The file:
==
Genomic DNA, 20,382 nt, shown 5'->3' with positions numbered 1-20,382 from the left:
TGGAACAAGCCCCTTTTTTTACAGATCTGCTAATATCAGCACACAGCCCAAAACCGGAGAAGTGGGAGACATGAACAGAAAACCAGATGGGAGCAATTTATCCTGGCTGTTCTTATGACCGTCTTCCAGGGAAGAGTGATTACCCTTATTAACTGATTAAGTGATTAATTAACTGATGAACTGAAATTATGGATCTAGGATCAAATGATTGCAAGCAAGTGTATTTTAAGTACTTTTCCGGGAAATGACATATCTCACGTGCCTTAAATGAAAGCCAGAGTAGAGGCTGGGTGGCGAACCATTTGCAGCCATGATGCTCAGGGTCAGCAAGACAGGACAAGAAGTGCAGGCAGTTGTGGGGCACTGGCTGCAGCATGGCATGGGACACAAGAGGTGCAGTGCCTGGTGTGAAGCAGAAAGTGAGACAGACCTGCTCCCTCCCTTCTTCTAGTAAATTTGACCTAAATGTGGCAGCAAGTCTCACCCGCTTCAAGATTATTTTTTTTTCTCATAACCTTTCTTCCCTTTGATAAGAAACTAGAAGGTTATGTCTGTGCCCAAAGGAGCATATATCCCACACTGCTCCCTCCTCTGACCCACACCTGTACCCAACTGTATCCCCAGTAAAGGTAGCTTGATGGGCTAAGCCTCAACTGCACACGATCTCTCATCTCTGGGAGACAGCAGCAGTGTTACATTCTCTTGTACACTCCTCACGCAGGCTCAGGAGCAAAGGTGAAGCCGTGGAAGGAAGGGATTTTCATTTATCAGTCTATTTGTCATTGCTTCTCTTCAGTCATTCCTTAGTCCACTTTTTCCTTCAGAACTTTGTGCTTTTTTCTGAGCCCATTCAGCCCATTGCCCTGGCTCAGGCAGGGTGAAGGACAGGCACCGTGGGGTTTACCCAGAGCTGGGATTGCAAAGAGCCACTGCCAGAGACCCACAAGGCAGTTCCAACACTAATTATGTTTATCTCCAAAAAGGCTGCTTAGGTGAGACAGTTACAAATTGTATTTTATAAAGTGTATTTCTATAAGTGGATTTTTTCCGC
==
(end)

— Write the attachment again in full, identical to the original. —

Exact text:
Genomic DNA, 20,382 nt, shown 5'->3' with positions numbered 1-20,382 from the left:
TGGAACAAGCCCCTTTTTTTACAGATCTGCTAATATCAGCACACAGCCCAAAACCGGAGAAGTGGGAGACATGAACAGAAAACCAGATGGGAGCAATTTATCCTGGCTGTTCTTATGACCGTCTTCCAGGGAAGAGTGATTACCCTTATTAACTGATTAAGTGATTAATTAACTGATGAACTGAAATTATGGATCTAGGATCAAATGATTGCAAGCAAGTGTATTTTAAGTACTTTTCCGGGAAATGACATATCTCACGTGCCTTAAATGAAAGCCAGAGTAGAGGCTGGGTGGCGAACCATTTGCAGCCATGATGCTCAGGGTCAGCAAGACAGGACAAGAAGTGCAGGCAGTTGTGGGGCACTGGCTGCAGCATGGCATGGGACACAAGAGGTGCAGTGCCTGGTGTGAAGCAGAAAGTGAGACAGACCTGCTCCCTCCCTTCTTCTAGTAAATTTGACCTAAATGTGGCAGCAAGTCTCACCCGCTTCAAGATTATTTTTTTTTCTCATAACCTTTCTTCCCTTTGATAAGAAACTAGAAGGTTATGTCTGTGCCCAAAGGAGCATATATCCCACACTGCTCCCTCCTCTGACCCACACCTGTACCCAACTGTATCCCCAGTAAAGGTAGCTTGATGGGCTAAGCCTCAACTGCACACGATCTCTCATCTCTGGGAGACAGCAGCAGTGTTACATTCTCTTGTACACTCCTCACGCAGGCTCAGGAGCAAAGGTGAAGCCGTGGAAGGAAGGGATTTTCATTTATCAGTCTATTTGTCATTGCTTCTCTTCAGTCATTCCTTAGTCCACTTTTTCCTTCAGAACTTTGTGCTTTTTTCTGAGCCCATTCAGCCCATTGCCCTGGCTCAGGCAGGGTGAAGGACAGGCACCGTGGGGTTTACCCAGAGCTGGGATTGCAAAGAGCCACTGCCAGAGACCCACAAGGCAGTTCCAACACTAATTATGTTTATCTCCAAAAAGGCTGCTTAGGTGAGACAGTTACAAATTGTATTTTATAAAGTGTATTTCTATAAGTGGATTTTTTCCGC